When That Cut Requires Stitches

Cuts and lacerations of the skin are very common, accounting for 30% of workplace injuries alone. Just about everyone has had a cut or scrape at some point, but most don’t require a trip to the doctor because your body heals from them pretty quickly. But deep cuts left unattended can lead to infection, excessive blood loss, and worse. Let’s look at what you can do to determine what kind of cut you have and when to get medical attention for it.

Residents of the Bakersfield, California, area dealing with deep cuts and bruises are very fortunate when it comes to medical care. Dr. Yadwinder Kang and 1st Choice Urgent Care have plenty of expertise in dealing with cuts and many emergency treatments.

What determines a deep cut?

Deep cuts have a number of different factors that distinguish them from shallow cuts and pose certain risks:

Size of the cut

A cut deeper or longer than half an inch is likely to need stitches, especially if it’s wide and gaping. If it’s deep enough that muscle, fatty tissue, or bone is exposed, get medical attention right away.

Location of the cut

A deep cut on any part of the body can be dangerous, but certain areas carry more risk than others. Injuries on or across the joint can risk exposing ligaments and tendons, and you should be wary of injuries to the face and genitals. Cuts to the face can impair vision, and cuts to the genitals should be looked at as soon as possible.

Cause of the cut

Puncture wounds from things like animal bites or a rusty nail carry the risk of rabies or tetanus. These can be risky even if the wound isn’t deep. Debris or broken glass can also be very dangerous.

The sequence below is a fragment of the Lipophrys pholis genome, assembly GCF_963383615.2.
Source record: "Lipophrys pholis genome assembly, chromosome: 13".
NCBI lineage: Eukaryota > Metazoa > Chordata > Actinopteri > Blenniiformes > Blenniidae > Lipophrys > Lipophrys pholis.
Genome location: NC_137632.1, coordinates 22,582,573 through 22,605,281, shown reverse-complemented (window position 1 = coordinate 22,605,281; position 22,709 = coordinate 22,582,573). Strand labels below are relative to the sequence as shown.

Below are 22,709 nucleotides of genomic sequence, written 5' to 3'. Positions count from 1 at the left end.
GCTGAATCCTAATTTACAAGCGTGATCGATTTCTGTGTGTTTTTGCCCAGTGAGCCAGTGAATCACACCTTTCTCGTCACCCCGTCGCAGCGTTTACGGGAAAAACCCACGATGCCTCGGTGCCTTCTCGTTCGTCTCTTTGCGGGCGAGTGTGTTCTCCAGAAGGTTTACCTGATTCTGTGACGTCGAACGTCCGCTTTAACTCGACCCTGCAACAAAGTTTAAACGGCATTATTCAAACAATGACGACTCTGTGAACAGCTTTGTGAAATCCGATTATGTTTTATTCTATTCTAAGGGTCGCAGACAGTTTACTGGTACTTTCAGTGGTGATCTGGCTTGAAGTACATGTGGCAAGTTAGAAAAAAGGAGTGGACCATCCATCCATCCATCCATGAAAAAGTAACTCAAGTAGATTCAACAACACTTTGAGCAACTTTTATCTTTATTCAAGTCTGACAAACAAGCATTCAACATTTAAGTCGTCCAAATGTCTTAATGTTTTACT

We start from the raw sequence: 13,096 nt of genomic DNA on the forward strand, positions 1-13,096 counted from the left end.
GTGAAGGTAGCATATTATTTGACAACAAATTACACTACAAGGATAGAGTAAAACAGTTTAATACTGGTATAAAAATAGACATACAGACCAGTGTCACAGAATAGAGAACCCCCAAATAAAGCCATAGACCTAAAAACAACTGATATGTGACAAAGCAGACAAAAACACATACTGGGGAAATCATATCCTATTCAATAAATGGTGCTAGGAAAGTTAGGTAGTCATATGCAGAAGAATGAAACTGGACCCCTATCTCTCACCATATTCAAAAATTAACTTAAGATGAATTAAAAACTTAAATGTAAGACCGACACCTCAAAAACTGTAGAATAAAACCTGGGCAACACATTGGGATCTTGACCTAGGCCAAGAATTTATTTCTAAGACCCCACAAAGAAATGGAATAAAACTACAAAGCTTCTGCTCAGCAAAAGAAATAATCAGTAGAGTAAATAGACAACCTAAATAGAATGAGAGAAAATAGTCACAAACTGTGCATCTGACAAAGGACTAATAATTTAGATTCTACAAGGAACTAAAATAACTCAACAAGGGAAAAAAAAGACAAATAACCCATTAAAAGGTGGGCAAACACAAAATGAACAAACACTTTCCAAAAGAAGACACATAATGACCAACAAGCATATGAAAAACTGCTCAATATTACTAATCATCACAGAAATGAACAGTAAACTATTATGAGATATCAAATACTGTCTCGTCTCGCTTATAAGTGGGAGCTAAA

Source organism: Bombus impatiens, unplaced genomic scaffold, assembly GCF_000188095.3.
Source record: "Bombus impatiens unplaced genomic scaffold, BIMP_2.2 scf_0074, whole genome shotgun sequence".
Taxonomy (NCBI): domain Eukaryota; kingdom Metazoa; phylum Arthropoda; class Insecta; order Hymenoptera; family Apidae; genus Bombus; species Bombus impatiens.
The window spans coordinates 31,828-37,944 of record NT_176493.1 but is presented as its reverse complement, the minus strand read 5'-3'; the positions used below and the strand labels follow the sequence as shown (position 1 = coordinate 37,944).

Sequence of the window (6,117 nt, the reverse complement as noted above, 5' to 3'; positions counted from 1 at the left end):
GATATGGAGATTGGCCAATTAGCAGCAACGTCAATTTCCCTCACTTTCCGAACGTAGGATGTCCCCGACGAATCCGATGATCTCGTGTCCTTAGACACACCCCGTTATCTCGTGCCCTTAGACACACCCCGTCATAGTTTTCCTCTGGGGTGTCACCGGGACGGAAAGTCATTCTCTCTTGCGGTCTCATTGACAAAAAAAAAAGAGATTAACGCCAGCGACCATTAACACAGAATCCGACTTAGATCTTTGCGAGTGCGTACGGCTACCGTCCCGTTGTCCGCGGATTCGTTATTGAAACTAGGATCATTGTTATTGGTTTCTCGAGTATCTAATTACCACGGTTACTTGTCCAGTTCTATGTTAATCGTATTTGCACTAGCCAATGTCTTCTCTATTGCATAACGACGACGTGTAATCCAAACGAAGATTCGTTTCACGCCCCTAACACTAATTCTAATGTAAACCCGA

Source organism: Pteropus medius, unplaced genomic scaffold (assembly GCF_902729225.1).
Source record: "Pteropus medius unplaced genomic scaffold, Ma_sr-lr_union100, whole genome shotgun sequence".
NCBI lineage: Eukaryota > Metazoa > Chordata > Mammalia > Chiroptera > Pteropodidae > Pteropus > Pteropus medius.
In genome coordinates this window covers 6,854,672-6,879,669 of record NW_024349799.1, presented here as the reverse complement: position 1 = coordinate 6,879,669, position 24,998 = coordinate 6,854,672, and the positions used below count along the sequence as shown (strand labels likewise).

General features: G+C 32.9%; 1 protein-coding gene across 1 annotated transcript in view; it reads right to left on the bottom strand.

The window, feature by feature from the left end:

Amount of blood

If a cut is bleeding profusely and hasn’t stopped after at least 10 minutes of direct pressure, it needs the attention of a doctor. It will need stitches and could be evidence of a sliced artery.

A serious cut puts you at risk for bleeding out from a major artery, infection, or numbness and loss of sensation to the injured area. 

How can you manage it before getting help?

There are some things you will have to do to manage the injury before getting help. Applying direct pressure with a clean cloth or bandage is vital when dealing with deep cuts, to help prevent excessive bleeding. Hold the pressure for at least 5-10 minutes before looking at the cut. If the cloth becomes saturated, place another clean cloth on top, do not remove the other cloth because you still need to maintain direct pressure. 

Make sure the bleeding has stopped before taking any other steps. If you're applying basic first aid, be sure to wash your hands. Gently clean the injury with soap and water, and apply antibiotic cream, if possible. Preventing the wound from getting infected is very important. 

Get to the hospital as soon as possible, and call 911 if absolutely necessary. If you are dealing with a deep cut and need medical attention, contact Dr. Kang and 1st Choice Urgent Care right away.

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